Article Bank

What Comes After Product-Market Fit

(597 words – 5 min)

A company or product without Product-Market Fit (PMF) is doomed to fail.  We probably all agree with that.  Products without a market willing to pay for them find themselves on the island of misfit toys.  (Do you get that reference?)

From a high-level perspective, the concept of PMF makes sense.  You release a new product and find a market that likes it enough to buy it.  You have PMF.  But you’re not done. Sure, you can make money by selling your product to that market, but you are FAR from optimized.  

Buyers in your market are not identical.  Some of them value your product a lot more than others.  Some people don’t quite value your product enough to pay what you’re asking, but would buy if the product was less expensive.   Some buyers in your market use it to solve different problems than other buyers.  

Finding initial PMF is only the first step to building a large, profitable product or company.  After you’ve proven PMF, it’s time to architect a product portfolio to optimize PMF for different segments.  You can build different versions of your product for different market segments.  You can create good, better, best packaging within market segments.  You can rethink your pricing metrics for each segment to capture more from the buyers that receive the most value.  

Think of this as PMF per segment.  But the magic only happens when you understand each segment.  You need to know your buyers, especially how and why they make purchase decisions.  When you nail that, you can invest your product development resources more effectively. 

After finding PMF, many companies continue to improve their product, making all new features available to all customers at the same price.  Maybe that’s needed to stay ahead of the competition, but this is also a perfect time to start thinking about new versions.  

Almost every successful SaaS company releases many versions of their product over time.  Let’s use Hubspot as an example.  They started in 2007 with a single product, Marketing Hub, that targeted small and medium-sized businesses focused on inbound marketing.  As they found success, they built multiple versions of their product called Basic, Professional, and Enterprise.  With even more success, they launched CRM Hub, Sales Hub, Service Hub, and CMS Hub.  Now, they even have versions that target specific industries like agencies, software companies, and non-profits.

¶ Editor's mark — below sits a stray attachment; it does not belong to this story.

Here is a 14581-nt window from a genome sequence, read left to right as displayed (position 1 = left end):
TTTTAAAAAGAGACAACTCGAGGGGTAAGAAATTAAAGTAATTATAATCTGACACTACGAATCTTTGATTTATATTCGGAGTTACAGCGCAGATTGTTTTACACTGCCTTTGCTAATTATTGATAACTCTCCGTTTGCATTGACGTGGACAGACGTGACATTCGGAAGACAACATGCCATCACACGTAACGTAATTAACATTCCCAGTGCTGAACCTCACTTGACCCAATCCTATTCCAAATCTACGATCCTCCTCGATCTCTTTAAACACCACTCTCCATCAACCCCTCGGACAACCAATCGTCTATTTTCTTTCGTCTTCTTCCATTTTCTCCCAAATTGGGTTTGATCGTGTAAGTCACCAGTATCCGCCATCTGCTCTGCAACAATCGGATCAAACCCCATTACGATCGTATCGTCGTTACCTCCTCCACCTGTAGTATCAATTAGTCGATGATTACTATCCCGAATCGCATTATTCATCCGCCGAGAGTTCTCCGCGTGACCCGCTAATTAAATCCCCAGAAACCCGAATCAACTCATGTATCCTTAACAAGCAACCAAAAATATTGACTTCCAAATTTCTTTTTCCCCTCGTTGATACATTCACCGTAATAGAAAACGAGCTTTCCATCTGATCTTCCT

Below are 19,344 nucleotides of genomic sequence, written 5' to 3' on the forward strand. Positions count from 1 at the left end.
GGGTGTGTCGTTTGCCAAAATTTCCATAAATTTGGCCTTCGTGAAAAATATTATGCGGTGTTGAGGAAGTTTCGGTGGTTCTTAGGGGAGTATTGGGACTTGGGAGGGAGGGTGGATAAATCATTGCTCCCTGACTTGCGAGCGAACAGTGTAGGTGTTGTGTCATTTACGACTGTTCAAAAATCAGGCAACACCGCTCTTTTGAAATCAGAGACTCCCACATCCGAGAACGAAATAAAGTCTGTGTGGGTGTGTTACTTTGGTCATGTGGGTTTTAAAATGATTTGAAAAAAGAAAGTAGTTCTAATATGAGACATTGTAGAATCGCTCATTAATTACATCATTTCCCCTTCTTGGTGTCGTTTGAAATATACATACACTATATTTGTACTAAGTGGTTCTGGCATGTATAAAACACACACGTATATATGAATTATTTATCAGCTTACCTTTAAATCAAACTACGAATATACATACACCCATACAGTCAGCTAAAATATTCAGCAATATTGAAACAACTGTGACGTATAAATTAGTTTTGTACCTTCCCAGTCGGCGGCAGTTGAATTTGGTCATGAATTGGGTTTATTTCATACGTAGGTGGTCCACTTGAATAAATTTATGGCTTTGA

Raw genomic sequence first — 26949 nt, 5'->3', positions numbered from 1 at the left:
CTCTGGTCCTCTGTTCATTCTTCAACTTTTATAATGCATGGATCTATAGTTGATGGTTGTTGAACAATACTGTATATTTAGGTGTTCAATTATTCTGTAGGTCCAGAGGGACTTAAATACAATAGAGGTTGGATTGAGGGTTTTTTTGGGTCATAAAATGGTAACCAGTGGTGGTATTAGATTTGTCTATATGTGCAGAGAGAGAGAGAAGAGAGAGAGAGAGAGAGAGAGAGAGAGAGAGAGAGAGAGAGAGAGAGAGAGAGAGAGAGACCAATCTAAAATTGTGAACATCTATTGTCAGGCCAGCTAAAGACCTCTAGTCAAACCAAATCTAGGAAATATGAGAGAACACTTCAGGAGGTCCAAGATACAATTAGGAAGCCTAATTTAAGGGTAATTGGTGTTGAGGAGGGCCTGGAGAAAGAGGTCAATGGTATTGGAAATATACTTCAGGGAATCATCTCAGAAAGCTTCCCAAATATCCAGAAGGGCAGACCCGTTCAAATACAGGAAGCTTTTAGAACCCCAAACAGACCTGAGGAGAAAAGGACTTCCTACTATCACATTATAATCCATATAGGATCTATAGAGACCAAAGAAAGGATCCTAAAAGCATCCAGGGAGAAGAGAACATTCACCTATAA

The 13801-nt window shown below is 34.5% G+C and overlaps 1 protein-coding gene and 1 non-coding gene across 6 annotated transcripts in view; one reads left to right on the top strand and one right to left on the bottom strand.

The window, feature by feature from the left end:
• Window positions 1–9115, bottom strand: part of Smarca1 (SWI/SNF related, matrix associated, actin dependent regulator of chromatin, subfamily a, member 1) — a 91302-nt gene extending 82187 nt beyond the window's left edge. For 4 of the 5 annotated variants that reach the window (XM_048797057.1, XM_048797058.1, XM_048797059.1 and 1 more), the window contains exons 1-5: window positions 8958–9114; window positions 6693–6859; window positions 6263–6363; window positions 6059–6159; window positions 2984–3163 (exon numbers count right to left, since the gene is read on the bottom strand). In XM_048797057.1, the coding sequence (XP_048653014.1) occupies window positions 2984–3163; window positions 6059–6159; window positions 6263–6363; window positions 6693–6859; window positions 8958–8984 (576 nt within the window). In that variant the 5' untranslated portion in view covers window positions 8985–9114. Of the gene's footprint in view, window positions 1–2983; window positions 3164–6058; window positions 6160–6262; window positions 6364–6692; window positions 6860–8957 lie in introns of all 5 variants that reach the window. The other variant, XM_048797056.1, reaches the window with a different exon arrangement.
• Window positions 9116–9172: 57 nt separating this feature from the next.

Of course, you’re not going to leap quickly from your original PMF to several product versions, but the better you understand your buyers, the better you can architect your roadmap.  You want to discover why people buy your product.  What problems are they solving?  (Don’t assume you know.)  

Then, estimate the value to your customers of solving these different problems.  The problems with the most value inform which new versions to prioritize.  When you find problems some people value a lot and others don’t even have, you may want to create a new version of your product.  

Yes, Product-Market Fit is essential, but it’s not enough.  PMF is required to launch new products successfully, but it’s only the first step.  Once you’ve found PMF, it is time to think about segments.  Who values your solution the most?  Why?  What can you do to get them to pay you more while still selling to everyone else?  I recommend defining a straw man architecture for your future product portfolio.  Then, you can prioritize which versions to build next as you learn more about your buyers.  

What are your first steps after proving Product-Market Fit?  

article Bank usage guidelines

Permission to reprint articles by Mark Stiving, Ph.D., is hereby given to all print, broadcast, and electronic media provided that the contact information at the end of each article is included in your publication.

For organizations publishing articles electronically, a live, clickable link to must also be included with the body of the article.  Additionally, please mail one copy of your publication to:

Mark Stiving, Impact Pricing
6410 Peavine Hills Ave. Reno, NV 89523
  1. Permission to reprint articles by Mark Stiving, Ph.D. at no charge is granted with the agreement that:
    • a. The article bio is included following each article used.
    • b. One copy of the publication in which the article is published be provided Mark Stiving.
    • c. A $300 fee per article will be expected for articles published without the closing bio and contact information.
  2. Permission is also granted for reasonable:
    • Editing content and industry-specific example exchange.
    • Length.
    • Article title change.
  3. Electronic publishing of articles must include a live, clickable link to

Any questions, please email to [email protected] or call (408) 307-6800

Thank you.